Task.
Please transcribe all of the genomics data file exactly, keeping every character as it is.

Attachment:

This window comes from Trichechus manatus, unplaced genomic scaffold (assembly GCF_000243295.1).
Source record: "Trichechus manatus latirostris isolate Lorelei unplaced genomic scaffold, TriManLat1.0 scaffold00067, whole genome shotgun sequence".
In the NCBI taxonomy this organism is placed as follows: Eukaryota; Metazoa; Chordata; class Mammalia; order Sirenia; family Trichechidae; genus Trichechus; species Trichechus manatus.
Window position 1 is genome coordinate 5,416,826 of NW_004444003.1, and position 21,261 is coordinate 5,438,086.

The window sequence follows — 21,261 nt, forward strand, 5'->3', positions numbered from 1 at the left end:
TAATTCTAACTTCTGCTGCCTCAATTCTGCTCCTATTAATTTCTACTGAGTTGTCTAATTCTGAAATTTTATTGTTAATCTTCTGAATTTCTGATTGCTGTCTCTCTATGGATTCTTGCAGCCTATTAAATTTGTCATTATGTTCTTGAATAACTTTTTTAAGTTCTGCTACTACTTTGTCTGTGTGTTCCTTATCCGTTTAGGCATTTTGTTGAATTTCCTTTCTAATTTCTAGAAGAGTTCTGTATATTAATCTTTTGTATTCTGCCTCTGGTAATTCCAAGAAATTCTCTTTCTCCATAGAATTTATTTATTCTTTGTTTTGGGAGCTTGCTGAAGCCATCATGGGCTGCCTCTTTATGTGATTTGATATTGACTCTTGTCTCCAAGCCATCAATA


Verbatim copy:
This window comes from Trichechus manatus, unplaced genomic scaffold (assembly GCF_000243295.1).
Source record: "Trichechus manatus latirostris isolate Lorelei unplaced genomic scaffold, TriManLat1.0 scaffold00067, whole genome shotgun sequence".
In the NCBI taxonomy this organism is placed as follows: Eukaryota; Metazoa; Chordata; class Mammalia; order Sirenia; family Trichechidae; genus Trichechus; species Trichechus manatus.
Window position 1 is genome coordinate 5,416,826 of NW_004444003.1, and position 21,261 is coordinate 5,438,086.

The window sequence follows — 21,261 nt, forward strand, 5'->3', positions numbered from 1 at the left end:
TAATTCTAACTTCTGCTGCCTCAATTCTGCTCCTATTAATTTCTACTGAGTTGTCTAATTCTGAAATTTTATTGTTAATCTTCTGAATTTCTGATTGCTGTCTCTCTATGGATTCTTGCAGCCTATTAAATTTGTCATTATGTTCTTGAATAACTTTTTTAAGTTCTGCTACTACTTTGTCTGTGTGTTCCTTATCCGTTTAGGCATTTTGTTGAATTTCCTTTCTAATTTCTAGAAGAGTTCTGTATATTAATCTTTTGTATTCTGCCTCTGGTAATTCCAAGAAATTCTCTTTCTCCATAGAATTTATTTATTCTTTGTTTTGGGAGCTTGCTGAAGCCATCATGGGCTGCCTCTTTATGTGATTTGATATTGACTCTTGTCTCCAAGCCATCAATA